## Sequence count

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SANZEED
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### Sequence count

Find the number of possible sequences $(a_1,a_2,...,a_n)$ in terms of $n$, with the following conditions:
(i)$a_1=a_2=0$
(ii)$a_1\leq a_2\leq ...\leq a_n$
(iii)$a_i\leq (i-2)$
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### Re: Sequence count

Start the sequence from $a_0$ and toss out the first term. So the third condition turns into $a_i\leq i-1$. Now consider the following bijection: take any $A$ dominated sequence of length $n$ and set $a_i$ as the number of $B$'s preceding $i$-th $A$. Since the sequence is $A$ dominating, there will be at most $i-1$ $B$'s before $i$-th $A$. And obviously the derived sequence will be non-decreasing.
Also, from a given sequence of $a_i$s, it is possible to reverse this move and make an $A$ dominated sequence. Thus the number of sequences is $C_n=\frac{1}{n+1}\binom {2n}{n}$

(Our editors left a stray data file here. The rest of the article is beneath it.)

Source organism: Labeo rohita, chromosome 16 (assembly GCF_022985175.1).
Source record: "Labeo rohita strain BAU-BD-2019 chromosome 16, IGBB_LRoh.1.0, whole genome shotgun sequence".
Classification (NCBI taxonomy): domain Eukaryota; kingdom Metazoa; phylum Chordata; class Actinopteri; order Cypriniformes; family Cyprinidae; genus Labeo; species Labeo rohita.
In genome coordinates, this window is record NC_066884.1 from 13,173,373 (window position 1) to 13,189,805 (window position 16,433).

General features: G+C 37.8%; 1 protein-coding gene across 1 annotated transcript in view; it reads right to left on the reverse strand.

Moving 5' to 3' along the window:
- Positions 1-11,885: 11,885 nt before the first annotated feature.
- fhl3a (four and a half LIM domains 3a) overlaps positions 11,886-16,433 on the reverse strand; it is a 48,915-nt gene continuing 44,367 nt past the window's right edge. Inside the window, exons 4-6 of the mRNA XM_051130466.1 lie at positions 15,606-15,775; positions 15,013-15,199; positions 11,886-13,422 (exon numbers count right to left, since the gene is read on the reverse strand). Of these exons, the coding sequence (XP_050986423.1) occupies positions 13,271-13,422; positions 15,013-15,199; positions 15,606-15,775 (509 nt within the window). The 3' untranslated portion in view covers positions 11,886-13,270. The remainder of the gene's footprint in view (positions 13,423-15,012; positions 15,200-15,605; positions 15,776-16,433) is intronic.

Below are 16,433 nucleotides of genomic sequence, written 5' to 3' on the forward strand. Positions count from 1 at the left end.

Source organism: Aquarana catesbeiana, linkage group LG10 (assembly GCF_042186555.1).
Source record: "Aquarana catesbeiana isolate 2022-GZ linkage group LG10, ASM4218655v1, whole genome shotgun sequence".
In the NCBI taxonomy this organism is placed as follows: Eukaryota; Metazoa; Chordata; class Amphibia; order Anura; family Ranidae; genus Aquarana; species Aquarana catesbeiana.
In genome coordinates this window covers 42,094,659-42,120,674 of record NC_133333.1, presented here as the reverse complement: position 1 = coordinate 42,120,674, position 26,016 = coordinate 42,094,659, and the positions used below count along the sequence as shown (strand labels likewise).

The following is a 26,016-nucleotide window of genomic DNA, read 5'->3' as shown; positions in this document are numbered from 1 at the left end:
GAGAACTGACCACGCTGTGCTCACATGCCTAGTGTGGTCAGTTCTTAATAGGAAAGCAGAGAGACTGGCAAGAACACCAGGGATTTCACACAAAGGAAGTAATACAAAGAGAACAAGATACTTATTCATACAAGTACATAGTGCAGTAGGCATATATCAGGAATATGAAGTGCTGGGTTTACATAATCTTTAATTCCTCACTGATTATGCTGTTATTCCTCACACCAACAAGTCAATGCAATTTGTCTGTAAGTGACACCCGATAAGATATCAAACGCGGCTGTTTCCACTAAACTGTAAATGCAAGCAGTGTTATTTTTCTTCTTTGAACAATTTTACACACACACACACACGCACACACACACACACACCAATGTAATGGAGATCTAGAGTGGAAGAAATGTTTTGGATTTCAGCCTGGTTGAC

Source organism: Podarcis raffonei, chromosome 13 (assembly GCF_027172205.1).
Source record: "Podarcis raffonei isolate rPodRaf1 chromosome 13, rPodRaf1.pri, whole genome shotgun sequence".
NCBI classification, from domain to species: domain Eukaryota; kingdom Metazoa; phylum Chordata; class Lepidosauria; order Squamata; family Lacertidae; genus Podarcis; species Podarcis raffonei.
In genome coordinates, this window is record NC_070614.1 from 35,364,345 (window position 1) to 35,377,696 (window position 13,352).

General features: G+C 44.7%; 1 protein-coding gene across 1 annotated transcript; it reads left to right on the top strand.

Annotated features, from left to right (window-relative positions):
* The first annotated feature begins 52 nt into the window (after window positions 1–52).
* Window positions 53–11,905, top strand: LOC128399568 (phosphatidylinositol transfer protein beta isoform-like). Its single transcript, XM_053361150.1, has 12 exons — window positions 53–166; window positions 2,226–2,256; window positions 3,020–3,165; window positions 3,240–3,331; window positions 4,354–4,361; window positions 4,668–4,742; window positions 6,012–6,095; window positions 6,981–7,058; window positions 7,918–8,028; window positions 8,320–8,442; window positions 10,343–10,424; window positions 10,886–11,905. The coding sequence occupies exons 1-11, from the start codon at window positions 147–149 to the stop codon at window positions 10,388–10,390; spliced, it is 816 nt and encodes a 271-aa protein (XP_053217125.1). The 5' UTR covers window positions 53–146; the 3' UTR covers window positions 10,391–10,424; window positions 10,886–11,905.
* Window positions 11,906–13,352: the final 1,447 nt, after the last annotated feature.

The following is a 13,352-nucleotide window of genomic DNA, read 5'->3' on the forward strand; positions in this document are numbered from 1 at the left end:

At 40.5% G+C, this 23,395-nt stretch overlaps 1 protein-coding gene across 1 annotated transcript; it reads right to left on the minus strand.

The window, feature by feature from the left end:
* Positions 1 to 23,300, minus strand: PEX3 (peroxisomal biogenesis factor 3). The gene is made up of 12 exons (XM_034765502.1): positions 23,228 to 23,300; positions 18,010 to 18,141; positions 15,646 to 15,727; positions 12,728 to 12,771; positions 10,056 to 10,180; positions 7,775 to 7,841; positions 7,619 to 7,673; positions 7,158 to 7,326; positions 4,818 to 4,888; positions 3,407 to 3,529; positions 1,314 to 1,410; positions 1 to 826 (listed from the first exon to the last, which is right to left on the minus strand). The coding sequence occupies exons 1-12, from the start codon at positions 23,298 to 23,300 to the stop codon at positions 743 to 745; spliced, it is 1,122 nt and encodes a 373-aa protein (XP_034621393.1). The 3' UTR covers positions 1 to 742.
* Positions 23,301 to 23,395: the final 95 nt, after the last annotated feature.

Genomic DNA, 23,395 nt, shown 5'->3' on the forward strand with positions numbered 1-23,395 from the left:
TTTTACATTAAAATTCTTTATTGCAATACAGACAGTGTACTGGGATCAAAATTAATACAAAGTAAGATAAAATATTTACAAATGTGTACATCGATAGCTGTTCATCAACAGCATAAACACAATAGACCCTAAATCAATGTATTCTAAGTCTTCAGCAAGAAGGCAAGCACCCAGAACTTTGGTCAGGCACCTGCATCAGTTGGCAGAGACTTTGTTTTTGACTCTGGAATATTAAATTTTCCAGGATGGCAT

And here are two examples of the bijection, for clarification:
$AABABB\to 0,0,1$
$AABBAB\to 0,0,2$
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asif e elahi
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Joined: Mon Aug 05, 2013 12:36 pm
We consider a $n\times n$ board and color the upper $a_{i}$ cells black of column $i-1$ for $i=2,3......n$. Now the board is divided into $2$ parts. This makes a path from the upper left vertex to the lower right vertex of length $2n-2$.The $3rd$ condition implies that the black squares don't intersect the main diagonal containing the upper left vertex. It's easy to see that this is a catalan path.(Just rotate the board $45^{\circ}$ in counterclockwise direction). Again any such catalan path indicates a sequence of length $n-1$. So we have got a bijection between the sequences and the catalan paths of length $2n-2$.
The number of sequences= number of catalan paths of length $2n-2$ = $\dfrac{1}{n}\binom{2n-2}{n-1}$.